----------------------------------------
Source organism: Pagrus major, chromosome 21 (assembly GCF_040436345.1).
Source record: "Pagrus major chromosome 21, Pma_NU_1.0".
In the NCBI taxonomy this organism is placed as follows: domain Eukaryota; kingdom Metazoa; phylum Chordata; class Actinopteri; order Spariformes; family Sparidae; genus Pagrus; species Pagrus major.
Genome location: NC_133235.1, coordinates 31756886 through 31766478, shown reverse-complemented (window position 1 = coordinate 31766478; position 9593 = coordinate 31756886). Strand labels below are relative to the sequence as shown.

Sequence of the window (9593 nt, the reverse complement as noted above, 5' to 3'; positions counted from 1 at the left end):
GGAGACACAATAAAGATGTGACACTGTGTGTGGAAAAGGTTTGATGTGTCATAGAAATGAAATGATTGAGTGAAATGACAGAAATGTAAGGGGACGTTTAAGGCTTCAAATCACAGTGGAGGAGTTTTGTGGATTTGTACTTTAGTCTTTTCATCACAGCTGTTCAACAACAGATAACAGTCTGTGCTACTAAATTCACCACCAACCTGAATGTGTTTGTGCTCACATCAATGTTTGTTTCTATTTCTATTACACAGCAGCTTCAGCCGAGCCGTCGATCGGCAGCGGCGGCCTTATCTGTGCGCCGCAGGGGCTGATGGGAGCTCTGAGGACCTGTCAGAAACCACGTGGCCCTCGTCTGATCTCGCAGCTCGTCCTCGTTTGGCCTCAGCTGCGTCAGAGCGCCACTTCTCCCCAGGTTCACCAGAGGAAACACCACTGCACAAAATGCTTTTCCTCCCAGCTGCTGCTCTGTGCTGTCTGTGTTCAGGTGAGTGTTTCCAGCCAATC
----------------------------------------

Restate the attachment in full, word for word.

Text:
Source organism: Pagrus major, chromosome 21 (assembly GCF_040436345.1).
Source record: "Pagrus major chromosome 21, Pma_NU_1.0".
In the NCBI taxonomy this organism is placed as follows: domain Eukaryota; kingdom Metazoa; phylum Chordata; class Actinopteri; order Spariformes; family Sparidae; genus Pagrus; species Pagrus major.
Genome location: NC_133235.1, coordinates 31756886 through 31766478, shown reverse-complemented (window position 1 = coordinate 31766478; position 9593 = coordinate 31756886). Strand labels below are relative to the sequence as shown.

Sequence of the window (9593 nt, the reverse complement as noted above, 5' to 3'; positions counted from 1 at the left end):
GGAGACACAATAAAGATGTGACACTGTGTGTGGAAAAGGTTTGATGTGTCATAGAAATGAAATGATTGAGTGAAATGACAGAAATGTAAGGGGACGTTTAAGGCTTCAAATCACAGTGGAGGAGTTTTGTGGATTTGTACTTTAGTCTTTTCATCACAGCTGTTCAACAACAGATAACAGTCTGTGCTACTAAATTCACCACCAACCTGAATGTGTTTGTGCTCACATCAATGTTTGTTTCTATTTCTATTACACAGCAGCTTCAGCCGAGCCGTCGATCGGCAGCGGCGGCCTTATCTGTGCGCCGCAGGGGCTGATGGGAGCTCTGAGGACCTGTCAGAAACCACGTGGCCCTCGTCTGATCTCGCAGCTCGTCCTCGTTTGGCCTCAGCTGCGTCAGAGCGCCACTTCTCCCCAGGTTCACCAGAGGAAACACCACTGCACAAAATGCTTTTCCTCCCAGCTGCTGCTCTGTGCTGTCTGTGTTCAGGTGAGTGTTTCCAGCCAATC